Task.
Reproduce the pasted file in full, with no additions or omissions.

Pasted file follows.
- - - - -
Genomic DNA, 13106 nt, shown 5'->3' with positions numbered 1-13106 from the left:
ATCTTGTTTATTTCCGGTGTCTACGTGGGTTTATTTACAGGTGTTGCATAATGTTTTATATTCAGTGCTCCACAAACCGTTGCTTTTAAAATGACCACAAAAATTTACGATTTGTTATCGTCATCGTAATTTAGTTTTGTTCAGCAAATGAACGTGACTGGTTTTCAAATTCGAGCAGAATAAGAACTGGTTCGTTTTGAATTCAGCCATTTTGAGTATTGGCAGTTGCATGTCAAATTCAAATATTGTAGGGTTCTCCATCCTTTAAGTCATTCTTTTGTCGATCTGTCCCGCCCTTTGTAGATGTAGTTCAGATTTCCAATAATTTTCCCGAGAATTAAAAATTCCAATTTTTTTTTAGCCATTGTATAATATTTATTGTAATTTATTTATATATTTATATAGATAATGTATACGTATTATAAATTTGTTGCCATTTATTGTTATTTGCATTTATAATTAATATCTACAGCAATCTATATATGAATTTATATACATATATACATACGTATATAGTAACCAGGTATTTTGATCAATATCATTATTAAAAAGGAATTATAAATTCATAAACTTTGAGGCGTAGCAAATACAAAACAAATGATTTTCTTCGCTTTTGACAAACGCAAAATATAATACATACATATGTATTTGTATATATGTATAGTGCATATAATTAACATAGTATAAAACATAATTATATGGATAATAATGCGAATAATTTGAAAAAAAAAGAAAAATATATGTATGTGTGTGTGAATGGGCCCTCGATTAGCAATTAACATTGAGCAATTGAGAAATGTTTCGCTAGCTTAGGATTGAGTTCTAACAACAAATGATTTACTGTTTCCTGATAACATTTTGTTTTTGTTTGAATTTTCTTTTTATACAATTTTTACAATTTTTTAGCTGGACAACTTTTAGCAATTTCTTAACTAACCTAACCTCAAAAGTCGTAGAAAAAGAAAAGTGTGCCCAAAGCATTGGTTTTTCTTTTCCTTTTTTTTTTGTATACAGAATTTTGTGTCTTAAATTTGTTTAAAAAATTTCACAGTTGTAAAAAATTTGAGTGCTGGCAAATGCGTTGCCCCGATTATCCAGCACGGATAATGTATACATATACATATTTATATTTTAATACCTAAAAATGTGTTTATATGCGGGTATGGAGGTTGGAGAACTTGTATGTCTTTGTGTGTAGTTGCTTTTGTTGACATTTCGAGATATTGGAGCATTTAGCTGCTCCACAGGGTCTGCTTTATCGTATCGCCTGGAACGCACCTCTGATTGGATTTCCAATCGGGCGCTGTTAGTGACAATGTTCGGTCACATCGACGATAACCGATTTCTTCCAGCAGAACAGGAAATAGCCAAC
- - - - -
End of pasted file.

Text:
Genomic DNA, 13106 nt, shown 5'->3' with positions numbered 1-13106 from the left:
ATCTTGTTTATTTCCGGTGTCTACGTGGGTTTATTTACAGGTGTTGCATAATGTTTTATATTCAGTGCTCCACAAACCGTTGCTTTTAAAATGACCACAAAAATTTACGATTTGTTATCGTCATCGTAATTTAGTTTTGTTCAGCAAATGAACGTGACTGGTTTTCAAATTCGAGCAGAATAAGAACTGGTTCGTTTTGAATTCAGCCATTTTGAGTATTGGCAGTTGCATGTCAAATTCAAATATTGTAGGGTTCTCCATCCTTTAAGTCATTCTTTTGTCGATCTGTCCCGCCCTTTGTAGATGTAGTTCAGATTTCCAATAATTTTCCCGAGAATTAAAAATTCCAATTTTTTTTTAGCCATTGTATAATATTTATTGTAATTTATTTATATATTTATATAGATAATGTATACGTATTATAAATTTGTTGCCATTTATTGTTATTTGCATTTATAATTAATATCTACAGCAATCTATATATGAATTTATATACATATATACATACGTATATAGTAACCAGGTATTTTGATCAATATCATTATTAAAAAGGAATTATAAATTCATAAACTTTGAGGCGTAGCAAATACAAAACAAATGATTTTCTTCGCTTTTGACAAACGCAAAATATAATACATACATATGTATTTGTATATATGTATAGTGCATATAATTAACATAGTATAAAACATAATTATATGGATAATAATGCGAATAATTTGAAAAAAAAAGAAAAATATATGTATGTGTGTGTGAATGGGCCCTCGATTAGCAATTAACATTGAGCAATTGAGAAATGTTTCGCTAGCTTAGGATTGAGTTCTAACAACAAATGATTTACTGTTTCCTGATAACATTTTGTTTTTGTTTGAATTTTCTTTTTATACAATTTTTACAATTTTTTAGCTGGACAACTTTTAGCAATTTCTTAACTAACCTAACCTCAAAAGTCGTAGAAAAAGAAAAGTGTGCCCAAAGCATTGGTTTTTCTTTTCCTTTTTTTTTTGTATACAGAATTTTGTGTCTTAAATTTGTTTAAAAAATTTCACAGTTGTAAAAAATTTGAGTGCTGGCAAATGCGTTGCCCCGATTATCCAGCACGGATAATGTATACATATACATATTTATATTTTAATACCTAAAAATGTGTTTATATGCGGGTATGGAGGTTGGAGAACTTGTATGTCTTTGTGTGTAGTTGCTTTTGTTGACATTTCGAGATATTGGAGCATTTAGCTGCTCCACAGGGTCTGCTTTATCGTATCGCCTGGAACGCACCTCTGATTGGATTTCCAATCGGGCGCTGTTAGTGACAATGTTCGGTCACATCGACGATAACCGATTTCTTCCAGCAGAACAGGAAATAGCCAAC